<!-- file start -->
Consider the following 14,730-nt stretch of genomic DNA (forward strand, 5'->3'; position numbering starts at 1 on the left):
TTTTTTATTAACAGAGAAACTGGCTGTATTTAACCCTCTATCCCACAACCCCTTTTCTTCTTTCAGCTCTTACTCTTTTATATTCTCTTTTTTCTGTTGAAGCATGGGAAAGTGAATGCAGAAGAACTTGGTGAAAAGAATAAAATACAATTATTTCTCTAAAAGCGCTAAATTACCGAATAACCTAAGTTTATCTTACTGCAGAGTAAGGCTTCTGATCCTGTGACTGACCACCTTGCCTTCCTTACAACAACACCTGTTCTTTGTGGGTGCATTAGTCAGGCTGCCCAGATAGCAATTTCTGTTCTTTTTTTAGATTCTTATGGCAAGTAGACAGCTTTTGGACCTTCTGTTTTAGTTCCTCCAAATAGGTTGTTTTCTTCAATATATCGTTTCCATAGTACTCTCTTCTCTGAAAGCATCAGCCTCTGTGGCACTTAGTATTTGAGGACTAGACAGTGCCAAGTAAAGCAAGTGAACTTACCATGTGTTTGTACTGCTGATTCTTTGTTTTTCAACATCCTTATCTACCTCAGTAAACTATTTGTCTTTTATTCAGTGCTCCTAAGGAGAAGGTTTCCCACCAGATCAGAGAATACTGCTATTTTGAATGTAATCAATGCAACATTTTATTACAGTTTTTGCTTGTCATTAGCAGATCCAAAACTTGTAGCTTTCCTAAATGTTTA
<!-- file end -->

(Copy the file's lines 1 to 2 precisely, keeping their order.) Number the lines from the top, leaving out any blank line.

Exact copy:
Consider the following 14,730-nt stretch of genomic DNA (forward strand, 5'->3'; position numbering starts at 1 on the left):
TTTTTTATTAACAGAGAAACTGGCTGTATTTAACCCTCTATCCCACAACCCCTTTTCTTCTTTCAGCTCTTACTCTTTTATATTCTCTTTTTTCTGTTGAAGCATGGGAAAGTGAATGCAGAAGAACTTGGTGAAAAGAATAAAATACAATTATTTCTCTAAAAGCGCTAAATTACCGAATAACCTAAGTTTATCTTACTGCAGAGTAAGGCTTCTGATCCTGTGACTGACCACCTTGCCTTCCTTACAACAACACCTGTTCTTTGTGGGTGCATTAGTCAGGCTGCCCAGATAGCAATTTCTGTTCTTTTTTTAGATTCTTATGGCAAGTAGACAGCTTTTGGACCTTCTGTTTTAGTTCCTCCAAATAGGTTGTTTTCTTCAATATATCGTTTCCATAGTACTCTCTTCTCTGAAAGCATCAGCCTCTGTGGCACTTAGTATTTGAGGACTAGACAGTGCCAAGTAAAGCAAGTGAACTTACCATGTGTTTGTACTGCTGATTCTTTGTTTTTCAACATCCTTATCTACCTCAGTAAACTATTTGTCTTTTATTCAGTGCTCCTAAGGAGAAGGTTTCCCACCAGATCAGAGAATACTGCTATTTTGAATGTAATCAATGCAACATTTTATTACAGTTTTTGCTTGTCATTAGCAGATCCAAAACTTGTAGCTTTCCTAAATGTTTA